Since visiting Myanmar late 2016, I’ve written extensively about the failure of Guangdong Zhenrong Engergy (GZE) to deliver on promises made to this Asian country to build a refinery as part of China’s imperial One Belt One Road (OBOR) vision. GZE was eventually kicked out of Myanmar because of serious financial breach. Notwithstanding this information, Curaçaon (political) authorities were blinded by GZE’s flashy computer presentations promising not only a refinery here, but also casinos and a Las Vegas-style strip! Albeit too late, Curaçao desisted from continuing with this adventure.
It caught my attention that Myanmar has recently announced plans to build a large state-of-the-art oil refinery in Magwe Region, near an existing oil facility. This means that, if the refinery is built, it will not uproot thousands of local farmers and inhabitants as would have been the case had GZE continued with its plans. Environment and social impact of this project now play an important part after the GZE’s plans ended up being investigated by the United Nations.
The Government of Myanmar is expected to finance the refinery project in cooperation with the private sector and is moving ahead without GZE notwithstanding its relationship with China which is as “close as lips and teeth”. Undoubtedly the Burmese authorities are also aware that a whopping 234 infrastructure projects announced in the OBOR countries since 2013 have so far hit major problems. The huge Ituango dam in Colombia is a case in point.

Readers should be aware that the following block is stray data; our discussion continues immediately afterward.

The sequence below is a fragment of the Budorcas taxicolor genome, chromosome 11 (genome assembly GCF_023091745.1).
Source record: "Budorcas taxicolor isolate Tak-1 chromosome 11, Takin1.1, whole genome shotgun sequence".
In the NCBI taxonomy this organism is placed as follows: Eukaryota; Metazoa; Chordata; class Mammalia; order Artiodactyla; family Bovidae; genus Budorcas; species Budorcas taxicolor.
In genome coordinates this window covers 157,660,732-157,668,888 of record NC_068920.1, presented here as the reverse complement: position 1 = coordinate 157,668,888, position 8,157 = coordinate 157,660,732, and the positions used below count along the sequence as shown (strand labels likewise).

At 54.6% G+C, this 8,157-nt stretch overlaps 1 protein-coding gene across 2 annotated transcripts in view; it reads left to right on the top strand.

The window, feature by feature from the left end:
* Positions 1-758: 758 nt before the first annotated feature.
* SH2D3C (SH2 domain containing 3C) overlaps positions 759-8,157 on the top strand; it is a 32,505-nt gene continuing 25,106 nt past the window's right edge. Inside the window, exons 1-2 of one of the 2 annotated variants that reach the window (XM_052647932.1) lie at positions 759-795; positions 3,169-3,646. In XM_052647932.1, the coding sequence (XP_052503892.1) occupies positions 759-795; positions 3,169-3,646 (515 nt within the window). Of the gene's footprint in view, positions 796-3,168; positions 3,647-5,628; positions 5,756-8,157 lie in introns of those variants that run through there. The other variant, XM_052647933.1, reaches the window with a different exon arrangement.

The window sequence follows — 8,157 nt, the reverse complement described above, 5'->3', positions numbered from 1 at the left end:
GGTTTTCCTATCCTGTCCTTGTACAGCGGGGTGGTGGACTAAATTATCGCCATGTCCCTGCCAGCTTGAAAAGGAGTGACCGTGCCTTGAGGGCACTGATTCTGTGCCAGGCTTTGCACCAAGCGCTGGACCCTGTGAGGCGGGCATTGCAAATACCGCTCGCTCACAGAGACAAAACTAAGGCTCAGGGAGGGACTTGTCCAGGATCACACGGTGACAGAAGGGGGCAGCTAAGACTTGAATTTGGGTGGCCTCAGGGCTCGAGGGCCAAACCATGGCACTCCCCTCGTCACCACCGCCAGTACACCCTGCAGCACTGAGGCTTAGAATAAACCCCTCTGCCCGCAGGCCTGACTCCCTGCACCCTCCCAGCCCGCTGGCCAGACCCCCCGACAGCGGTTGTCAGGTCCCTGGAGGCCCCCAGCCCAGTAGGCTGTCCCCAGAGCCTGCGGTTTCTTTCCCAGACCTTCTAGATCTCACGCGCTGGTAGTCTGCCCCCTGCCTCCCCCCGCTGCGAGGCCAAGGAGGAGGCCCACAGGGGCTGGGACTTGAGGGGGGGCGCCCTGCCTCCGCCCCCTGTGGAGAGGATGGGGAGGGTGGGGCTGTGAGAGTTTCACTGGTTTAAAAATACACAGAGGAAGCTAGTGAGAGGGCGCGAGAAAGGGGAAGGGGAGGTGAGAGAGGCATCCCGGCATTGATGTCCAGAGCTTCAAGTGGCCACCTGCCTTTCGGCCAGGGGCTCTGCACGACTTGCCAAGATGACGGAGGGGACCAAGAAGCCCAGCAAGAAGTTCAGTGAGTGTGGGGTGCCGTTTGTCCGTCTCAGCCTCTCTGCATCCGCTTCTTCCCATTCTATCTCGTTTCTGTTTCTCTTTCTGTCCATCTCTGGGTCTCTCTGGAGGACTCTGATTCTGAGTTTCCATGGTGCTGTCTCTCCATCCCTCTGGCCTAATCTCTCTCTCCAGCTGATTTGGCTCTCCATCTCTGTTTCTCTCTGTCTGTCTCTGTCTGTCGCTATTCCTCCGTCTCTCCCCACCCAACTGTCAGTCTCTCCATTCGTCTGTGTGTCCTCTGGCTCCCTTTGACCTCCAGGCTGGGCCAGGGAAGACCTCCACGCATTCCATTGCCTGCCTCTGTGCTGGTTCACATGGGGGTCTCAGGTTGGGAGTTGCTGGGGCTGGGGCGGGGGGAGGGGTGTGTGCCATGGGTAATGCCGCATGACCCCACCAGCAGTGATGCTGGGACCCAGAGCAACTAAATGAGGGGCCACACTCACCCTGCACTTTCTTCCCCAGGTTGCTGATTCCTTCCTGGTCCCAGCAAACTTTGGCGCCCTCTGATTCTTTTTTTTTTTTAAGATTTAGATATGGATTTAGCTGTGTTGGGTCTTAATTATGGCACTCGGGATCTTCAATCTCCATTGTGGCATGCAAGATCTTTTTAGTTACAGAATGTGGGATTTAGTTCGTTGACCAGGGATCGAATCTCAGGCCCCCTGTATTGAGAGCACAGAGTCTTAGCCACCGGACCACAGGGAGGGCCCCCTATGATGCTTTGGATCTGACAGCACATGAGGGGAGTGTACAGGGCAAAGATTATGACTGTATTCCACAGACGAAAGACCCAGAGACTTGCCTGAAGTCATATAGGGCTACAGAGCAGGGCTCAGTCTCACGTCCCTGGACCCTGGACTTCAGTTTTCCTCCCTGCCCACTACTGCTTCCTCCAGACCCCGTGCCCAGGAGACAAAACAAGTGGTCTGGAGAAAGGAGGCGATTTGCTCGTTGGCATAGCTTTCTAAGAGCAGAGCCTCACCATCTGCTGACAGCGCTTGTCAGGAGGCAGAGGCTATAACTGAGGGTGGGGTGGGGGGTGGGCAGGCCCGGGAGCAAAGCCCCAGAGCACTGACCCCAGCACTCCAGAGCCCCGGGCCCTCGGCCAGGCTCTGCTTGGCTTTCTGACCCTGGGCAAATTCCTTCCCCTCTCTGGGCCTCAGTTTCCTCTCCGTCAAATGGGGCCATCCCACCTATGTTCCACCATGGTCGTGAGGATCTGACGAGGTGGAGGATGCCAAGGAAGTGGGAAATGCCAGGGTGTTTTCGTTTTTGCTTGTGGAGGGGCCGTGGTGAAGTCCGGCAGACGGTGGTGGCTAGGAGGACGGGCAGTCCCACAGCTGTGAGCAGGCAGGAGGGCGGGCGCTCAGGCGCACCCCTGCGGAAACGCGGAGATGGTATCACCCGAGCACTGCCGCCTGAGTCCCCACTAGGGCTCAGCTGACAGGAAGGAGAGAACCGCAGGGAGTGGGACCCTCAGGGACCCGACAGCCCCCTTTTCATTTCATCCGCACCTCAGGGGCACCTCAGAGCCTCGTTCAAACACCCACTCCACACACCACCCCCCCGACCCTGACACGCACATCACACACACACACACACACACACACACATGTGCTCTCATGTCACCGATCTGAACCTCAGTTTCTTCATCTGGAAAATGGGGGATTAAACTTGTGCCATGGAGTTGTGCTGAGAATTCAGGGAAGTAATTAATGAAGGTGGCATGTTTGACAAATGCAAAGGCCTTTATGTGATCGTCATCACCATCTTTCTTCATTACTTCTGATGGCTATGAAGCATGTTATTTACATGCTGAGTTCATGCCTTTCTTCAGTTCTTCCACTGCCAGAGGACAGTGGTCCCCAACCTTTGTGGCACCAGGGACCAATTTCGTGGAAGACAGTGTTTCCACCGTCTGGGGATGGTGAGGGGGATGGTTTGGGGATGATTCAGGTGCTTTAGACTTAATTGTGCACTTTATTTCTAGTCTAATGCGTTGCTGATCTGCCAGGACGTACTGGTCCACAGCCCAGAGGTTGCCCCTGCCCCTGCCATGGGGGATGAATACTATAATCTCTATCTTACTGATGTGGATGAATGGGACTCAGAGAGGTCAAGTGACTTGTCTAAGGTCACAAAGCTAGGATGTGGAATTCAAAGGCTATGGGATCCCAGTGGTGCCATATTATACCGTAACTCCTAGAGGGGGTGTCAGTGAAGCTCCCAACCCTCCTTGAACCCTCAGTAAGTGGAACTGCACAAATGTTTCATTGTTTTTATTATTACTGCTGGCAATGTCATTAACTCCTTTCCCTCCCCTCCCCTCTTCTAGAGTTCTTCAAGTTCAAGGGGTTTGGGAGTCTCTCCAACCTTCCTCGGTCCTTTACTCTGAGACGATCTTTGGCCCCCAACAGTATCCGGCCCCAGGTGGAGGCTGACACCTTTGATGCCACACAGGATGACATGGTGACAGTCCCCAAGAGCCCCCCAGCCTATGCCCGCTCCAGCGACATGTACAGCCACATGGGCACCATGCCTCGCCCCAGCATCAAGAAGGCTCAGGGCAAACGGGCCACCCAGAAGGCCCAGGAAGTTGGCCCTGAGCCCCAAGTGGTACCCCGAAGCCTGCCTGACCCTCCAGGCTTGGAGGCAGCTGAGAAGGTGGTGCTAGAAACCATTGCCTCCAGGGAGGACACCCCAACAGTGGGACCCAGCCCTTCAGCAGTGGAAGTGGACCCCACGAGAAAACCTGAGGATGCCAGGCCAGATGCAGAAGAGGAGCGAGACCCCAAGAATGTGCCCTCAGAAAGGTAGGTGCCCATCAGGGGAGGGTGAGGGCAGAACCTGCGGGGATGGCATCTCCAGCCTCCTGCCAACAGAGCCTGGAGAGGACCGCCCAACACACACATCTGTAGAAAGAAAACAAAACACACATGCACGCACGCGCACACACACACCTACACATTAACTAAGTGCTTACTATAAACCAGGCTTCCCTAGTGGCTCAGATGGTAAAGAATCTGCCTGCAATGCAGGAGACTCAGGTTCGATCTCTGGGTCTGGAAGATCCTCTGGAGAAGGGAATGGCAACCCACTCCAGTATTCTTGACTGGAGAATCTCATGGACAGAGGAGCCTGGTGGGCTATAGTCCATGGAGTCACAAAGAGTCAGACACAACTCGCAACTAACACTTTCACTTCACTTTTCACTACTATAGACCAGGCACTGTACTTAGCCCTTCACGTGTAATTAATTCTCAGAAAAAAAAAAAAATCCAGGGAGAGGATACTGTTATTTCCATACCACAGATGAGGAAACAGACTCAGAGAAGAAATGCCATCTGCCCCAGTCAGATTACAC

Myanmar has revamped its energy policy by putting in place an energy data collection system; assigning highly qualified staff to government departments responsible for energy policy; sharpening the regulatory environment; investing in innovation technologies and an attractive fiscal framework for the sector.
Construction is expected to take between 3 and 5 years. There’re currently just two old oil refineries in the country – both of which are state-owned. One is currently non-operational, while the other is unable to produce fuels that comply with quality standards. Myanmar has vowed to be transparant in the new refinery process and to steer away from political mudslinging, shady and ‘black box-like’ circumstances that led to the hasty MoU with GZE one day before the military Junta stepped down. The investigation and prosecution called for by the international community to investigate and prosecute the Burmese military leaders may shed more light into this matter.
Myanmar is the poorest country in Southeast Asia and shares a border with China. Not exactly comparable with Curaçao. Yet there are some lessons to be learned here.